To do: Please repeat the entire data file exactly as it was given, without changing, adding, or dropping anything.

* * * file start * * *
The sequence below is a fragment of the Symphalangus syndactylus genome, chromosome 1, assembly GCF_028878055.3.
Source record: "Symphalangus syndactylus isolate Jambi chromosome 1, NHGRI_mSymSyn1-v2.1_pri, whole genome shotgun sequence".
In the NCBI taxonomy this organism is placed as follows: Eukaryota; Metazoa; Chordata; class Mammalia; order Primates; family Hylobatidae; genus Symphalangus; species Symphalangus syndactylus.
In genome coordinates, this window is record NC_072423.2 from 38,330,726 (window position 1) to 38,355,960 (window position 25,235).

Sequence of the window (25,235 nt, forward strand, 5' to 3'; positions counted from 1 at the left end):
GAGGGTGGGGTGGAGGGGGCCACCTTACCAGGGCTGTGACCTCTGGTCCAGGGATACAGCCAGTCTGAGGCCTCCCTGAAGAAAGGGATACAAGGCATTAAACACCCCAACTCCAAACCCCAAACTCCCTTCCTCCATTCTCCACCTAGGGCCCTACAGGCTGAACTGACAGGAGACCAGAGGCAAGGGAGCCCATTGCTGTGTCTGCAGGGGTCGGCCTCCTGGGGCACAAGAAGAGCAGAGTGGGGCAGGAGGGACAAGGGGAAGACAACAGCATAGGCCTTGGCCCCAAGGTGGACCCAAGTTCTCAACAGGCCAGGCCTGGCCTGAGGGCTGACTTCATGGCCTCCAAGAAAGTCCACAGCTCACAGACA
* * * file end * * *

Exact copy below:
The sequence below is a fragment of the Symphalangus syndactylus genome, chromosome 1, assembly GCF_028878055.3.
Source record: "Symphalangus syndactylus isolate Jambi chromosome 1, NHGRI_mSymSyn1-v2.1_pri, whole genome shotgun sequence".
In the NCBI taxonomy this organism is placed as follows: Eukaryota; Metazoa; Chordata; class Mammalia; order Primates; family Hylobatidae; genus Symphalangus; species Symphalangus syndactylus.
In genome coordinates, this window is record NC_072423.2 from 38,330,726 (window position 1) to 38,355,960 (window position 25,235).

Sequence of the window (25,235 nt, forward strand, 5' to 3'; positions counted from 1 at the left end):
GAGGGTGGGGTGGAGGGGGCCACCTTACCAGGGCTGTGACCTCTGGTCCAGGGATACAGCCAGTCTGAGGCCTCCCTGAAGAAAGGGATACAAGGCATTAAACACCCCAACTCCAAACCCCAAACTCCCTTCCTCCATTCTCCACCTAGGGCCCTACAGGCTGAACTGACAGGAGACCAGAGGCAAGGGAGCCCATTGCTGTGTCTGCAGGGGTCGGCCTCCTGGGGCACAAGAAGAGCAGAGTGGGGCAGGAGGGACAAGGGGAAGACAACAGCATAGGCCTTGGCCCCAAGGTGGACCCAAGTTCTCAACAGGCCAGGCCTGGCCTGAGGGCTGACTTCATGGCCTCCAAGAAAGTCCACAGCTCACAGACA